The Pensions Regulator has disqualified the former chairman of a pension scheme, prohibiting him from ever acting as a trustee of any trust-based pension scheme again.
David John Foster, previously chairman of the trustees of the Ericsson Employee Benefits Scheme and human resources manager, made false claims that executive members’ benefits accrued at a 1/30th rate and that they were entitled to unreduced benefits from the age of 50 years. He suggested that this was an existing entitlement, rather than proposals that needed approval from the parent company, despite knowing that this would have a negative effect on the fund.
Due to Foster’s misrepresentation of the pension benefits of executive members to Ericsson’s senior management, as much as £13.4m was added to transfer values, increasing pension liabilities of the final salary scheme andfor the sponsoring employer.
Without asking for approval from other trustee directors, Foster also apparently accepted a favourable second deferred pension for himself which could have impacted on the benefits of other scheme members.
June Mulroy, the Pensions Regulator’s executive director of business delivery, said: "David Foster abused the huge responsibility of trust invested in him by Ericsson and let down the members of the pension scheme. It is absolutely right and proper that he has no further involvement as a trustee of any trust-based pension scheme."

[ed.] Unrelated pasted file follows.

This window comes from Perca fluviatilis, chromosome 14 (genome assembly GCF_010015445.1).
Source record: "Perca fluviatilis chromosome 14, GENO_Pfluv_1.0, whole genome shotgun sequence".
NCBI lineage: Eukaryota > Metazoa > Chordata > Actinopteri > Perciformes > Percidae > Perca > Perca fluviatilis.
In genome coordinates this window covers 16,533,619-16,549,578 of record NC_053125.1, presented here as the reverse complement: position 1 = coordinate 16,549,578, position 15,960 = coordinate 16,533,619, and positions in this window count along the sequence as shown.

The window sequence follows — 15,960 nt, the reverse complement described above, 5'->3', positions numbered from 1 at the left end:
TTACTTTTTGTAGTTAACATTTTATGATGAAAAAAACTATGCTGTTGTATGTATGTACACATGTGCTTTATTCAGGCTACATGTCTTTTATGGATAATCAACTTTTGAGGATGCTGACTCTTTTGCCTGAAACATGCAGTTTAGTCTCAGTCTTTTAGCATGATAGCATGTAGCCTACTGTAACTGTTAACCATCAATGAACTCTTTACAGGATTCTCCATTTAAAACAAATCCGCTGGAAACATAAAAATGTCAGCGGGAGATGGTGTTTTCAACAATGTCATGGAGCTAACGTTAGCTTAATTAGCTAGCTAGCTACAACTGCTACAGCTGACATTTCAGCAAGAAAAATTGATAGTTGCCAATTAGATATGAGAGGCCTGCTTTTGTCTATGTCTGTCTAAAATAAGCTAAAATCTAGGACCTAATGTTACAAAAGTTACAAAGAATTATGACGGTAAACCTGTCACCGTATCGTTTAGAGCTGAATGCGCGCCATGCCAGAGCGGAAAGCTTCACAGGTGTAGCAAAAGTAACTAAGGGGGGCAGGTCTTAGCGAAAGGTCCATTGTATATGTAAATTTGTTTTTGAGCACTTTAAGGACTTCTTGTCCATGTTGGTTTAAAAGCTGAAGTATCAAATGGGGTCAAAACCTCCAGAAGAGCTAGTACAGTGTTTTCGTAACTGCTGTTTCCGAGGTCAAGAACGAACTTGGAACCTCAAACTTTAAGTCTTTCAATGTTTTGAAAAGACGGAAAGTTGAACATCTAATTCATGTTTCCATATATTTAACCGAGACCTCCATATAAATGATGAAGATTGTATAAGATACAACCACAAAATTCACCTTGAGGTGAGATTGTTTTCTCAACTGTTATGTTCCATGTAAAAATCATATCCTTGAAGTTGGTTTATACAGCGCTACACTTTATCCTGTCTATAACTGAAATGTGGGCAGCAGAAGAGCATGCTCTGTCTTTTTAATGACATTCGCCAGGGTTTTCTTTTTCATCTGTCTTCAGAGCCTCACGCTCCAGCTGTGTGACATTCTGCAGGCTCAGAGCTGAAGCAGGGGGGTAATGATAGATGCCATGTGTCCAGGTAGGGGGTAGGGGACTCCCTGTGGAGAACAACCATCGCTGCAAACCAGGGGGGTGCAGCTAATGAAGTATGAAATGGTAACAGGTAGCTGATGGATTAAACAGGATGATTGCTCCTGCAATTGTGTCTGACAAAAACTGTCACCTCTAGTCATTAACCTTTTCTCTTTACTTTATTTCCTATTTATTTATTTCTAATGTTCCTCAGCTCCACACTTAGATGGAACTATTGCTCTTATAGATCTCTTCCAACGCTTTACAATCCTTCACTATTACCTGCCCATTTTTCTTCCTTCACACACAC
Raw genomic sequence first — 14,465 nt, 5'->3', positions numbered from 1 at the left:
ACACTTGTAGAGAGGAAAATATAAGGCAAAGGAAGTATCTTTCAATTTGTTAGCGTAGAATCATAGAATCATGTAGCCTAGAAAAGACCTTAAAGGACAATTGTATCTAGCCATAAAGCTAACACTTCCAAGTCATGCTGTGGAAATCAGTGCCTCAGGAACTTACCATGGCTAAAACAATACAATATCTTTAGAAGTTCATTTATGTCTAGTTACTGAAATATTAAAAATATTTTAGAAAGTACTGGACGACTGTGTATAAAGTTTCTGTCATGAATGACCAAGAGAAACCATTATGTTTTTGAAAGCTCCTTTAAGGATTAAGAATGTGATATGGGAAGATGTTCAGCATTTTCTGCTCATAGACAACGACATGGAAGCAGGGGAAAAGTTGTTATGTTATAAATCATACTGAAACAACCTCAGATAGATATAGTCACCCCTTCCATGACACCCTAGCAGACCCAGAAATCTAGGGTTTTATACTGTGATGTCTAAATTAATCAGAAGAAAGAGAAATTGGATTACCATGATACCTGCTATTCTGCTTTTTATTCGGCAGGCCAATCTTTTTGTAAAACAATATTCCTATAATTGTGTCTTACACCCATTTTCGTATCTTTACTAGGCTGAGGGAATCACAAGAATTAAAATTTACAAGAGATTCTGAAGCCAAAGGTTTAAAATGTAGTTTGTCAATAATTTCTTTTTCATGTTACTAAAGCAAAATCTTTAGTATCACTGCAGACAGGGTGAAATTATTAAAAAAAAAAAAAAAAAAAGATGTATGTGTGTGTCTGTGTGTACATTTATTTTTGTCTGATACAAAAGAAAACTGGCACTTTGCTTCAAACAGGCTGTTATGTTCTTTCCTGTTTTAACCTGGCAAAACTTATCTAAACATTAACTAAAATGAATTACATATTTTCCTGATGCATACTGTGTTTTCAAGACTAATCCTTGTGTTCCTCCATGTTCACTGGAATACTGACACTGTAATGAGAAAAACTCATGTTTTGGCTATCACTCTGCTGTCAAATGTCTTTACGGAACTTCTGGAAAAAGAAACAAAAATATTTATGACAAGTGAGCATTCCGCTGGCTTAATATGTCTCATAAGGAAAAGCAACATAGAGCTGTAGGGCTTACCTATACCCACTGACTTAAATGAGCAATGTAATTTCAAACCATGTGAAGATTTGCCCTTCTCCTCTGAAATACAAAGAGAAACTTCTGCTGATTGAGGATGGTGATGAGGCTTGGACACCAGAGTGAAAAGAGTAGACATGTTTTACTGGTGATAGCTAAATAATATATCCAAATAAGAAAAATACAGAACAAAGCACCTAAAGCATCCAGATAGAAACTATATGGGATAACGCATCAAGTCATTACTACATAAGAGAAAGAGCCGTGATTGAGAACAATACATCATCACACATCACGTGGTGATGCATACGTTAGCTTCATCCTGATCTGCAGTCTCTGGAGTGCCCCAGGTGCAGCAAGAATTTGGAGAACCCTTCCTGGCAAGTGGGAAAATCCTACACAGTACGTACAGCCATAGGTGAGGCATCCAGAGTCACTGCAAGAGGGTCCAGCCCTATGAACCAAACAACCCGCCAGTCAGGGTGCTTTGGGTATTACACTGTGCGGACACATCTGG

Foster’s actions were called into question in 2005 as the result of a whistleblower’s report. The Pensions Regulator appointed an independent trustee to the Ericsson scheme to secure funds and an investigation began. Planned executive transfers were cancelled and Foster’s second pension was held pending investigation. Two already paid transfers worth £2.46m were recovered by the sponsoring employer Ericsson Limited.
This is the first time that the Pensions Regulator has used its powers of disqualification.